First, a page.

The present situation is boringly predictable, there's just nothing left to do but wait for it to unravel. Oh, and sell up if you haven't already.

Edited by RichM

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My line would probably be "when it comes it will be really bad, there's no grey area, no middle ground, no 'correction', it will be boom or crash".

...

The present situation is boringly predictable, there's just nothing left to do but wait for it to unravel. Oh, and sell up if you haven't already.

RichM,

Have you noticed how quickly the rhetoric is changing in the US?

On Ben Jones' blog today there is a thread referencing the NAR's David Lareah basically begging Ben Bernanke not to raise rates again because of the possible impact on major areas of the US housing market. The same guy was bragging about the robustness of the self same market less than a month ago.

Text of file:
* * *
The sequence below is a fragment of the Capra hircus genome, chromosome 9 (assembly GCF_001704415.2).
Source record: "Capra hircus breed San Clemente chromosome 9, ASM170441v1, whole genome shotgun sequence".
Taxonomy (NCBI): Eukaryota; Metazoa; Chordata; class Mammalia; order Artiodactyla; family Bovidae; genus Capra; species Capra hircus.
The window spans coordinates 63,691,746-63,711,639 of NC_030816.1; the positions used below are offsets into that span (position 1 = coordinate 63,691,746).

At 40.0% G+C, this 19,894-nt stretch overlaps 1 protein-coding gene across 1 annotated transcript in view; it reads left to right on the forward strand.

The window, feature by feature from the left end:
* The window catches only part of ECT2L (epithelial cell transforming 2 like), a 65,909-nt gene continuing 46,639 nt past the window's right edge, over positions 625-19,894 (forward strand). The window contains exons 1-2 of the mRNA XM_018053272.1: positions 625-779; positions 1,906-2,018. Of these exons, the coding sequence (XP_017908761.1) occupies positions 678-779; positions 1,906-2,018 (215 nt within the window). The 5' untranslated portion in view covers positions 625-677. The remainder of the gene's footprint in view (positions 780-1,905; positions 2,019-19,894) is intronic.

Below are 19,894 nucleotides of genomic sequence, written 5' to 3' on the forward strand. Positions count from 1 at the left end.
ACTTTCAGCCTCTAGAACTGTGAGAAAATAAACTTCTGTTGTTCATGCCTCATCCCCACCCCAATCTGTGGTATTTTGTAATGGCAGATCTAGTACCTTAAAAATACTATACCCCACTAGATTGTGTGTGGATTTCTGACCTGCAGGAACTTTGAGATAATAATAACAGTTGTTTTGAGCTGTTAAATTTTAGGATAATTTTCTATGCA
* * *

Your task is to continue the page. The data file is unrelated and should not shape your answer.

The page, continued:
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I think the mistake you make is to think people, the majority that is, buy property for any other reason than just wanting somewhere to live. When I bought, earlier this year, the word investment just wasnt an issue, the words that were important were family, home, stability. Im locked into a nice low interest mortgage so I know that place is mine at a nicely affordable rate (just over 20% monthly expenditure).

I know that my kids have a room each, access to schools, a garden, and I have access to job opportunities. Really, why would I care if the prices go up or down, I make a living from my day job, property investment just inst a consideration. What is important is that I have a roof over my head. If you think of bricks and morter as merely an investment, an opportunity to make money then fine, and I know people do. But most of us, as hard for this for you to believe as it may be, are just interested in buying homes and providing a stable environment for our little Timmys to grow up in. My retirment is handled by a pension scheme, and tbh many dont even think about retirment.